New American Paintings/Blog

Chromatic Archive: Lisa Ruyter at Connersmith by New American Paintings
October 8, 2012, 8:20 am
Filed under: DC, Review | Tags: , , ,

There’s a seemingly direct line between Lisa Ruyter’s work and pop art. Like pop art, Ruyter’s paintings are guided by photography and mass media, her appropriation strategies a central crux of her compositions. But her artistic concerns are decidedly unwarholian. Rather than revisiting pop art’s critique of commodity culture, Ruyter is more interested in reframing the conceptual meeting point between image and color, obliterating photographic affect and repurposing meaning along the way. Indeed, much of the photographs’ original “truth” is lost when viewed through Ruyter’s decadently neon prism, nearly as abstract as it is figurative. – Matthew Smith, DC Contributor

LISA RUYTER | Arthur Rothstein “Dry and parched earth in the badlands of South Dakota” | 2009, acrylic on canvas, 47 x 59 inches. Image courtesy of Connersmith

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Of This World: Tom Green at Curator’s Office by New American Paintings
April 13, 2012, 8:15 am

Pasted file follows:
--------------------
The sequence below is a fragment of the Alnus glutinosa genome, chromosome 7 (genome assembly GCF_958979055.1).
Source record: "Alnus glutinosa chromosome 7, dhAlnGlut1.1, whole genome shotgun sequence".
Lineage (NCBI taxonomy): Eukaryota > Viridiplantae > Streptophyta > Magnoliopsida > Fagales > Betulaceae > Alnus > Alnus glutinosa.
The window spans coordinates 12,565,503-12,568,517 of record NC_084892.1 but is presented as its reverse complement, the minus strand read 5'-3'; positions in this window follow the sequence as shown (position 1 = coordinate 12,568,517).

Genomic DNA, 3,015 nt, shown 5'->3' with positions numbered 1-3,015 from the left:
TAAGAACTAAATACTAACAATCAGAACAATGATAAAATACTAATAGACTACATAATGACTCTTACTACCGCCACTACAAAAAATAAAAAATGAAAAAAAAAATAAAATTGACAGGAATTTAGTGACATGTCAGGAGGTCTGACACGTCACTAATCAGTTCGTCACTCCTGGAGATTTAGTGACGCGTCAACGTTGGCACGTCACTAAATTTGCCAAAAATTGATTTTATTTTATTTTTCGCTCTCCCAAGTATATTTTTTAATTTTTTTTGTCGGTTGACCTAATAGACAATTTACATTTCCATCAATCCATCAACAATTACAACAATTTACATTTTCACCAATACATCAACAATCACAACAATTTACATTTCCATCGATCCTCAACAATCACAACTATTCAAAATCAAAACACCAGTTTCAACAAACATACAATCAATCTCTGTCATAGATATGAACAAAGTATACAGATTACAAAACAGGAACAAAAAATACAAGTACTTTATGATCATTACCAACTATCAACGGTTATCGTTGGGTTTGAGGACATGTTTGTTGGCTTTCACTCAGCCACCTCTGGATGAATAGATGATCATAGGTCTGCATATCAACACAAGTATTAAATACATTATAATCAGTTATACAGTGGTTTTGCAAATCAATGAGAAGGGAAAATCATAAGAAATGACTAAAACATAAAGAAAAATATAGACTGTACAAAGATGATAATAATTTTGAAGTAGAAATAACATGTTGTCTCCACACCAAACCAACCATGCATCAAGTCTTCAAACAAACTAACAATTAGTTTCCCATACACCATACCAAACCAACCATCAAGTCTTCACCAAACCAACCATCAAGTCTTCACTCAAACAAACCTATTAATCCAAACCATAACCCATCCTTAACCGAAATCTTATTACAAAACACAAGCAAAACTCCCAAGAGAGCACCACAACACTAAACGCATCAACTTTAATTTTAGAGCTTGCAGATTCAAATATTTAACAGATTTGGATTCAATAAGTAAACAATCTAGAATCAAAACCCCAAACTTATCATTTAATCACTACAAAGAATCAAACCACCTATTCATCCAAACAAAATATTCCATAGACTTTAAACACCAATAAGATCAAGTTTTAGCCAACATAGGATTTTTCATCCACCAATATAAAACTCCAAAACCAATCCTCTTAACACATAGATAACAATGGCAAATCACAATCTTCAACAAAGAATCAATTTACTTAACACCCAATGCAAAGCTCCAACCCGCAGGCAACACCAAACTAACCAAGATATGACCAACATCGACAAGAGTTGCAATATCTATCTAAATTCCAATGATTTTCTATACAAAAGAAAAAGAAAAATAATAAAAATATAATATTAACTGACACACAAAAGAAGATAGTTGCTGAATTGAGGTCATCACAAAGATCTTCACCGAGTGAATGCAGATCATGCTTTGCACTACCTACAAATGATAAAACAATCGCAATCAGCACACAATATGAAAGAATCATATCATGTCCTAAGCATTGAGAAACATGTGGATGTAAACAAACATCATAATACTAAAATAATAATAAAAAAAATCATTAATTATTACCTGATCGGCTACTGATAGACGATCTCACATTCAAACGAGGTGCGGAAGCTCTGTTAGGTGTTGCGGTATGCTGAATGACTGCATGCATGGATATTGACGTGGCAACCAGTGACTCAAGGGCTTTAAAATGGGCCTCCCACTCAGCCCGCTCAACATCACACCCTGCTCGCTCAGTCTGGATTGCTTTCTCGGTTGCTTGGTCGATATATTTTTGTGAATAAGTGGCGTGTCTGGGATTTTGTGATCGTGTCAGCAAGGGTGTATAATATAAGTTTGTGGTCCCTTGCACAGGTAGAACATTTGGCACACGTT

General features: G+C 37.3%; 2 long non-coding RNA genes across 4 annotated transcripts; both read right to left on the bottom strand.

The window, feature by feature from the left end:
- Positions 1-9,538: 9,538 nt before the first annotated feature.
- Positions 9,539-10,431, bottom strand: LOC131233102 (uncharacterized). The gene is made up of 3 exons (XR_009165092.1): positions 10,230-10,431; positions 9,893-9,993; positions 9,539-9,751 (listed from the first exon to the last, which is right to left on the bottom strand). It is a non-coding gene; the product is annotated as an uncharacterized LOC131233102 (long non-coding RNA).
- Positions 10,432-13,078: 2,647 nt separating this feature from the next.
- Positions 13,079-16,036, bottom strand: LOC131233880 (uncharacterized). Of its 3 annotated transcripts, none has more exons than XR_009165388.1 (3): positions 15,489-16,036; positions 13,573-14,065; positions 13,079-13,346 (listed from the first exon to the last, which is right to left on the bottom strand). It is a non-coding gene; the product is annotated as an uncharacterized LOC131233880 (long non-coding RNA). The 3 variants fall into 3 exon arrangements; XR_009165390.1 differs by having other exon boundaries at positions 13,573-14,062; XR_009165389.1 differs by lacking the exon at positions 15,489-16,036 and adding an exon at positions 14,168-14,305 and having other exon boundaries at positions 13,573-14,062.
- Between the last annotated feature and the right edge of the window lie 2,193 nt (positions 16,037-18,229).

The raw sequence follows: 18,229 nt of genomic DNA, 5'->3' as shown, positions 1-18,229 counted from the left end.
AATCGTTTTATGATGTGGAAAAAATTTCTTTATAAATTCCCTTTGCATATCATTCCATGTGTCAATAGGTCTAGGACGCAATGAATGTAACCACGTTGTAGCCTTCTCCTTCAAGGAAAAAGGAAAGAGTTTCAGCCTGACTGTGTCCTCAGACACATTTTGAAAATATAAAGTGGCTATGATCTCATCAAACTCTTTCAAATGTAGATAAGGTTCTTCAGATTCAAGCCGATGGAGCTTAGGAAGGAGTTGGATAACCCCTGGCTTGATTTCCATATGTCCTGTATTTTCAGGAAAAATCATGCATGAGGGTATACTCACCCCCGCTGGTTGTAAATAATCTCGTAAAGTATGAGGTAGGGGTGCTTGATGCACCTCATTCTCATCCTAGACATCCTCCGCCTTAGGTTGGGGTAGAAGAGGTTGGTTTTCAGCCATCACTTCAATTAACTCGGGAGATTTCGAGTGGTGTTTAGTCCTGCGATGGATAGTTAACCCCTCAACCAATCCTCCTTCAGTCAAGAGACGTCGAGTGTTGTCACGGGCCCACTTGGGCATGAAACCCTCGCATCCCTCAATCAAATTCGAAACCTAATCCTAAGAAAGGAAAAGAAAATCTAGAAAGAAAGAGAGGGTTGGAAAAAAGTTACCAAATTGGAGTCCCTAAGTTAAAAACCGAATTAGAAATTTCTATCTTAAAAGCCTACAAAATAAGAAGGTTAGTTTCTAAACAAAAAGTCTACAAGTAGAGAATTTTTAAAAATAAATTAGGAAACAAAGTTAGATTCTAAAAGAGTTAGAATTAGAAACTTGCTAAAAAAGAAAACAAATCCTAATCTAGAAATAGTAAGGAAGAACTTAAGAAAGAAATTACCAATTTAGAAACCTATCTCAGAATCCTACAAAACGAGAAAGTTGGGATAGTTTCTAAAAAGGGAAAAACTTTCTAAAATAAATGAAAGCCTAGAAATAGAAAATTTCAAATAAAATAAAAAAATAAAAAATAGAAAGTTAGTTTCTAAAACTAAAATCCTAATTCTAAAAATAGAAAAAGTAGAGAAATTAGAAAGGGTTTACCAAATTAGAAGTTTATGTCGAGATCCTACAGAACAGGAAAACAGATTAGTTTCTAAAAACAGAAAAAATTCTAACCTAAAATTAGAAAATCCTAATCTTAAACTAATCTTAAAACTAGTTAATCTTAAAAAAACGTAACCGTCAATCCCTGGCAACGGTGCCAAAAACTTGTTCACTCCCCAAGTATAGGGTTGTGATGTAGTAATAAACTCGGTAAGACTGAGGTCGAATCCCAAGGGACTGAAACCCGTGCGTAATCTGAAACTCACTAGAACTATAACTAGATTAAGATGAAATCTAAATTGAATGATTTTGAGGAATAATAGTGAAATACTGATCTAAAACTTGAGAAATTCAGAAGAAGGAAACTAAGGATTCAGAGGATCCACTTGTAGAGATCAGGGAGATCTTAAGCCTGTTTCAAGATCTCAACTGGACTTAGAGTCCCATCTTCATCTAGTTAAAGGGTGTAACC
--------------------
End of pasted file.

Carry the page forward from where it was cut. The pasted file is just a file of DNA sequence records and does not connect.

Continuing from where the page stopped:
Filed under: DC, Review | Tags: , , ,

“Time is of the essence now.” Most of us will never fully grasp the weight of Tom Green’s words when he spoke to the Washington Post last December. He’d been diagnosed with ALS (Lou Gehrig’s disease) six months earlier and was aware that at some point, possibly soon, he’d lose his ability to paint, robbed of his motor skills by this neurological disease. The news of the  urgent diagnosis, however, although paramount and ultimate, is but a blip in the long trajectory of the artist’s career in Washington, D.C., a career that also included stops at the Whitney Biennial in 1975 and the Guggenheim in 1981. Opening earlier this month, Of This World at Curators Office features Green’s latest works on paper. They’re also his final paintings, restrained and elegant reinterpretations of his longstanding pictorial engagement with semiotics. More after the jump. –Matthew Smith, Washington, D.C. contributor.